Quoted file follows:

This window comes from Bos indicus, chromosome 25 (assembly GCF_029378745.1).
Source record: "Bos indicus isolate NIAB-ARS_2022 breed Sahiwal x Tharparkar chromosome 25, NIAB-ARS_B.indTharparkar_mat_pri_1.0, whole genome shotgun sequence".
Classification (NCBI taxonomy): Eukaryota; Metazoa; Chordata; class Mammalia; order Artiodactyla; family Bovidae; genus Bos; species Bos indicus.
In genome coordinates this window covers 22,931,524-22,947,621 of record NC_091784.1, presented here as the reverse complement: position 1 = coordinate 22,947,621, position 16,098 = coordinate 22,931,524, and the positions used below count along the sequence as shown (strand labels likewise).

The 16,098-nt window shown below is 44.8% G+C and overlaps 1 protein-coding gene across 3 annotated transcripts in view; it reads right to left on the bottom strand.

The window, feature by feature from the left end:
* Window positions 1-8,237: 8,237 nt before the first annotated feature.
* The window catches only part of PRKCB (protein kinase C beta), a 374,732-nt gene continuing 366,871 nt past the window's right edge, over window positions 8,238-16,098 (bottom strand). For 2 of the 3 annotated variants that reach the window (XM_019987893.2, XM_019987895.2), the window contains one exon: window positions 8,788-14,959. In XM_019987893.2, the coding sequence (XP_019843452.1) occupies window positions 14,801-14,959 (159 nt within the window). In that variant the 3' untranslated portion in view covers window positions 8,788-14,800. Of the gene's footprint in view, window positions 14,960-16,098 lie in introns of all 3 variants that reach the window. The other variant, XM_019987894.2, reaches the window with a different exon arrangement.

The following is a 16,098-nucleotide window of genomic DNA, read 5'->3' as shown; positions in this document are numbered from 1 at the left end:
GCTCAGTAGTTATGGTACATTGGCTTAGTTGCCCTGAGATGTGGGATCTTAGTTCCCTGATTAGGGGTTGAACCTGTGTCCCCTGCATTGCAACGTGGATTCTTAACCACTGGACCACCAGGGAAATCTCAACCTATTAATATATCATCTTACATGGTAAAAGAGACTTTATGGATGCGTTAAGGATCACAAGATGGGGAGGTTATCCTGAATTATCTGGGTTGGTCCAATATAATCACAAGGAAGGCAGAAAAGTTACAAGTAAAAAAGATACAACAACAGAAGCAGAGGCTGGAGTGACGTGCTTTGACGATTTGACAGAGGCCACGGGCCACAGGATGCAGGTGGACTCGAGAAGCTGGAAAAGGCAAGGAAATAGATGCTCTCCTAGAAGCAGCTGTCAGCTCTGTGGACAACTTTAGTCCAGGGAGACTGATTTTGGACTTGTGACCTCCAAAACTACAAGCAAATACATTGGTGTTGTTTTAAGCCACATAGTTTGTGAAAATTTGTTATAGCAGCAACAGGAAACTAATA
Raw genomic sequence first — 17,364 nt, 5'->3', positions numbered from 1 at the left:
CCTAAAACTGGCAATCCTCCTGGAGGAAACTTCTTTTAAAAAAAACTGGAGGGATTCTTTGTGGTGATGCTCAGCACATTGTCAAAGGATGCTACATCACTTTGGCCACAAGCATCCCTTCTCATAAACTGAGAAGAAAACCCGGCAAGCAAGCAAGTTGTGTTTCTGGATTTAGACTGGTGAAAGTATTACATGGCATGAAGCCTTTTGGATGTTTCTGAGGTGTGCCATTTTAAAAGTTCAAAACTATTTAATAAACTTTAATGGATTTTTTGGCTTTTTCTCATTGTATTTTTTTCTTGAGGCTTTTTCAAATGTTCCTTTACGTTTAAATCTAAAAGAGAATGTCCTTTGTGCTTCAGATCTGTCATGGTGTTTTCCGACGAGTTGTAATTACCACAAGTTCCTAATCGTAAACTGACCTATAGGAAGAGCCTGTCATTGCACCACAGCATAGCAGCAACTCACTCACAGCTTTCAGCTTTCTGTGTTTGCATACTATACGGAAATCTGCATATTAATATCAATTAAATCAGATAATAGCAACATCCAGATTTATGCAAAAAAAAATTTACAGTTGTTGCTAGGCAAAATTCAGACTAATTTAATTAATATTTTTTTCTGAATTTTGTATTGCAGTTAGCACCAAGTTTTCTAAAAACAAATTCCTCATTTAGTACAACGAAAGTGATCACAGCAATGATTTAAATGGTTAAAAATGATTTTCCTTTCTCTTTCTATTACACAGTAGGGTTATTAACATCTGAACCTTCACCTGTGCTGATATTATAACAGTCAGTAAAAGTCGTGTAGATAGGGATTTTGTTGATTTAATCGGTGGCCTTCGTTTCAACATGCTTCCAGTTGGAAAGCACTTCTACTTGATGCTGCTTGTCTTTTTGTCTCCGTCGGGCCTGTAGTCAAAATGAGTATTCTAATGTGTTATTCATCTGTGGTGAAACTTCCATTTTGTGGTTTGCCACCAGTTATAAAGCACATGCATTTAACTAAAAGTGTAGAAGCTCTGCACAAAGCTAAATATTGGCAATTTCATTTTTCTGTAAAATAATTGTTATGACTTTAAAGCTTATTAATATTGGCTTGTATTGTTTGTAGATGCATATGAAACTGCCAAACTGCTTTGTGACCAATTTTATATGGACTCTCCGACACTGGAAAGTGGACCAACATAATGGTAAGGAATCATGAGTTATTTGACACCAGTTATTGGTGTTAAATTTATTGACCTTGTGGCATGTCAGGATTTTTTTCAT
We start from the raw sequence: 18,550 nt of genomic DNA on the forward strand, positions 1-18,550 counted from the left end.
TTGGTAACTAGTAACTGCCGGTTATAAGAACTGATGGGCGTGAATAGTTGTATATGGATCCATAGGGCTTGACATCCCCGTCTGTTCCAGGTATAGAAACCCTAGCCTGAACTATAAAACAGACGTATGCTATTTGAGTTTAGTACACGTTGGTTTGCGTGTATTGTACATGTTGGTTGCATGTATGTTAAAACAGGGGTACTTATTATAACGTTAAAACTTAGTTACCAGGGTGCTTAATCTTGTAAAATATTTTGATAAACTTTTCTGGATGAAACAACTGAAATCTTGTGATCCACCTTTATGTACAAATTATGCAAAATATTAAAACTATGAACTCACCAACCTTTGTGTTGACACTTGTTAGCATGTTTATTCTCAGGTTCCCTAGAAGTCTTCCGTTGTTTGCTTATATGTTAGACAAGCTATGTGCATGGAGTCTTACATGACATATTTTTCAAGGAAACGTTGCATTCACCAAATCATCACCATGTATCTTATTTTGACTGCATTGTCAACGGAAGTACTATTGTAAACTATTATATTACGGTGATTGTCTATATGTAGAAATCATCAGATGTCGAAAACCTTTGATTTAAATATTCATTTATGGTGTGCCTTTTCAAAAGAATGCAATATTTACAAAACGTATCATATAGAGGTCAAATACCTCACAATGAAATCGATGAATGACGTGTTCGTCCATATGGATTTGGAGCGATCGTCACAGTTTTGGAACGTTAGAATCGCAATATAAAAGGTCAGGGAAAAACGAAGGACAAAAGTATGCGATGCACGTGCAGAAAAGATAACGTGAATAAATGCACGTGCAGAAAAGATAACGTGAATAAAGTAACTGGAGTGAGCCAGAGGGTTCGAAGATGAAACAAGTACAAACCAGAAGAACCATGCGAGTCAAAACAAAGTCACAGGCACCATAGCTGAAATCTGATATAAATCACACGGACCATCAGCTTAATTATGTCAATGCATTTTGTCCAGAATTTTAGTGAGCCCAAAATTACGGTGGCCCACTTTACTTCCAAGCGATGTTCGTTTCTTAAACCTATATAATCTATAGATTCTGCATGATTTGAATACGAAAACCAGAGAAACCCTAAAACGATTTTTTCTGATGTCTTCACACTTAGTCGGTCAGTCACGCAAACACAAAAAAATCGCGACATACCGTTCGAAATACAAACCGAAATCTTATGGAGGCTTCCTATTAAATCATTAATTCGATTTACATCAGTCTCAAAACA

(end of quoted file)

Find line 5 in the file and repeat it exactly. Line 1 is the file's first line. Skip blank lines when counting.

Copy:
The 16,098-nt window shown below is 44.8% G+C and overlaps 1 protein-coding gene across 3 annotated transcripts in view; it reads right to left on the bottom strand.